OPD safety expo set for April 26
Database: How much did Medicare pay your doctor?
Crew working to disassemble International Nutrition plant
New public employee pay data: Douglas, Lancaster, Sarpy Counties, plus utilities
18-year-old arrested in stolen-car case
U.S. Senate candidate Bart McLeay trails his 3 GOP rivals in fundraising
86-year-old Holdrege man killed in weekend collision
New police gang intervention specialist knows firsthand about getting involved with wrong crowd
Finally. Spring expected to return. No, really: Warmer-than-average weather in forecast
Four, including Omahan, vie for police chief position in Council Bluffs
In TV ad, Shane Osborn says Ben Sasse 'beholden to Washington'
City Council OKs redevelopment plan for north downtown project
< >
Kelly: New $24M UNO center embodies spirit of newlywed crash victim
Jessica Lutton Bedient was killed by a drunken driver at age 26 in 2010. Thursday, the widowed husband and other family members will gather with others at the University of Nebraska at Omaha to dedicate a permanent memorial to Jessica.
Breaking Brad: How much would you pay for a corn dog?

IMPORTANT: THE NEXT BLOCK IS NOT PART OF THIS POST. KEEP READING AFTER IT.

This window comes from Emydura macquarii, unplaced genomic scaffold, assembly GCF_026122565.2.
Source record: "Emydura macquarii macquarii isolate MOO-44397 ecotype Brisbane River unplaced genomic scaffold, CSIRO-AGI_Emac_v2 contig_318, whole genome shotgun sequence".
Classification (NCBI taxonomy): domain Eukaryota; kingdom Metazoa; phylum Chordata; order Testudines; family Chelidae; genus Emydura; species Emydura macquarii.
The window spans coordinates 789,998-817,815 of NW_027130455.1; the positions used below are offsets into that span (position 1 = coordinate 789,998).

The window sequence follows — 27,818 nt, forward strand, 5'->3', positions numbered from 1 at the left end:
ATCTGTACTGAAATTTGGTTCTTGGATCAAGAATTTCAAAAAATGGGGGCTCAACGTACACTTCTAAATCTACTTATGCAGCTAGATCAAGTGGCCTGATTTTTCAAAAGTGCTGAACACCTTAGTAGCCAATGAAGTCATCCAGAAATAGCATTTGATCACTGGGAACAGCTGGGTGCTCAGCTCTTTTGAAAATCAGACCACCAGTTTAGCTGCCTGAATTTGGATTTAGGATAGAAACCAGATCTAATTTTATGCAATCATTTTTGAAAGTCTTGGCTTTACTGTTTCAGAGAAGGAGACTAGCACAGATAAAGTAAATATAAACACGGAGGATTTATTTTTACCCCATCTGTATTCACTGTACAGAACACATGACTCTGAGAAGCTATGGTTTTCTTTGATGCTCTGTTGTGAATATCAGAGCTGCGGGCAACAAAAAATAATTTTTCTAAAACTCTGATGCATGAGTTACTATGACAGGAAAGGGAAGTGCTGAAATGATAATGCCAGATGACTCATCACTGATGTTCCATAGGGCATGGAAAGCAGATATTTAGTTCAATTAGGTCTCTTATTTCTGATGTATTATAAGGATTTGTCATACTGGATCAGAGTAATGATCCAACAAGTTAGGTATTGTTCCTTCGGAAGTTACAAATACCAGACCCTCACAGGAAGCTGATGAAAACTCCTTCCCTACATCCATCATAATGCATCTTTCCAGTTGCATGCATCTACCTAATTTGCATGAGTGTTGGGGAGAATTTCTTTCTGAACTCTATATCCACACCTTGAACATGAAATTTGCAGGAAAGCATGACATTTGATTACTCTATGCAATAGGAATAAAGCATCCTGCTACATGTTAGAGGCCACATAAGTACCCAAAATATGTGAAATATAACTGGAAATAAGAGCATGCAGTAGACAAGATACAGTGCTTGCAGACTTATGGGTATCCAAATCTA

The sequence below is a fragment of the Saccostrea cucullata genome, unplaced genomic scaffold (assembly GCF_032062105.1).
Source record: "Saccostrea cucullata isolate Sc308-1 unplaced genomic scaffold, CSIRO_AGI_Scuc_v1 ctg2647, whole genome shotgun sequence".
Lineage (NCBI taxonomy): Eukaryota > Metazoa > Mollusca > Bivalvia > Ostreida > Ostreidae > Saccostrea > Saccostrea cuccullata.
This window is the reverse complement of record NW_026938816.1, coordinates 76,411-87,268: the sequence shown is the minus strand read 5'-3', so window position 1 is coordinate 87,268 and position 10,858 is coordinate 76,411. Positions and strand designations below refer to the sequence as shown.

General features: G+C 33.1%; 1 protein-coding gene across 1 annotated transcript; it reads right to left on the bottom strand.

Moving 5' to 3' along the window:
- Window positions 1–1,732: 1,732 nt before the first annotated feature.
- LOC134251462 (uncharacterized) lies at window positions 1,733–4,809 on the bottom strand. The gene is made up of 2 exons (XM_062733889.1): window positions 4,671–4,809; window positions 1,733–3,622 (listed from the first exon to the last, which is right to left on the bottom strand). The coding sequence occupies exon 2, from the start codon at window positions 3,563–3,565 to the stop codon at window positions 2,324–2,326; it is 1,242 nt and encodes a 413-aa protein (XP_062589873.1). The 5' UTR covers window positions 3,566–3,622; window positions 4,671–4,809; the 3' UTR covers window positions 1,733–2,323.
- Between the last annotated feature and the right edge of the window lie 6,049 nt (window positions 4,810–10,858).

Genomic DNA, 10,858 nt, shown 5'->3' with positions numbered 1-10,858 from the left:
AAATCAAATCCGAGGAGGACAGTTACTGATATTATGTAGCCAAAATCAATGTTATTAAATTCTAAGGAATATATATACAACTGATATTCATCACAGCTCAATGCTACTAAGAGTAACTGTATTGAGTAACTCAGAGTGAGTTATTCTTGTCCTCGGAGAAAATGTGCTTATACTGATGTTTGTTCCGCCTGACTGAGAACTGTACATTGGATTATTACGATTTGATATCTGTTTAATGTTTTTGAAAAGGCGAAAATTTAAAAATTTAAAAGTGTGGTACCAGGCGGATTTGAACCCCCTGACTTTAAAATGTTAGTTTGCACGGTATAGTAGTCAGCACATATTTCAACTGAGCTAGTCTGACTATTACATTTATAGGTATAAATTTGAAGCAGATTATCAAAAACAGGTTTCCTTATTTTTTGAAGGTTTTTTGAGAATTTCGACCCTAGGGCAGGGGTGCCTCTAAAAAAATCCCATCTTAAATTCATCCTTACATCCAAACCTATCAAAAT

The Arizona Diamondbacks have a new concession item: a $25 corn dog. For that kind of money, it should be stuffed with Bitcoin.
Breaking Brad: Pothole repair crew gets stuck in a pothole
In East Lansing, Mich., a pothole repair crew got stuck inside a pothole. How did this not happen in Omaha?
Breaking Brad: What do the moon, Colorado senators have in common?
How about that "blood red" moon Monday? It was as red as the eyes of a Colorado legislator.
Breaking Brad: Hey, Republicans, are you ready to be audited?
A quick list of audit red flags: 3) You fail to sign your return. 2) You fail to report income. 1) You are a registered Republican.
Deadline Deal thumbnail
Shoreline Golf Club
$40 for 2 Players, 18 Holes of Golf with Cart ($85 Value)
Buy Now
< >
Omaha World-Herald Contests
Enter for a chance to win great prizes.
OWH Store: Buy photos, books and articles
Buy photos, books and articles
Travel Snaps Photo
Going on Vacation? Take the Omaha World-Herald with you and you could the next Travel Snaps winner.
Click here to donate to Goodfellows
The 2011 Goodfellows fund drive provided holiday meals to nearly 5,000 families and their children, and raised more than $500,000 to help families in crisis year round.
Want to get World-Herald stories sent directly to your home or work computer? Sign up for's News Alerts and you will receive e-mails with the day's top stories.
Can't find what you need? Click here for site map »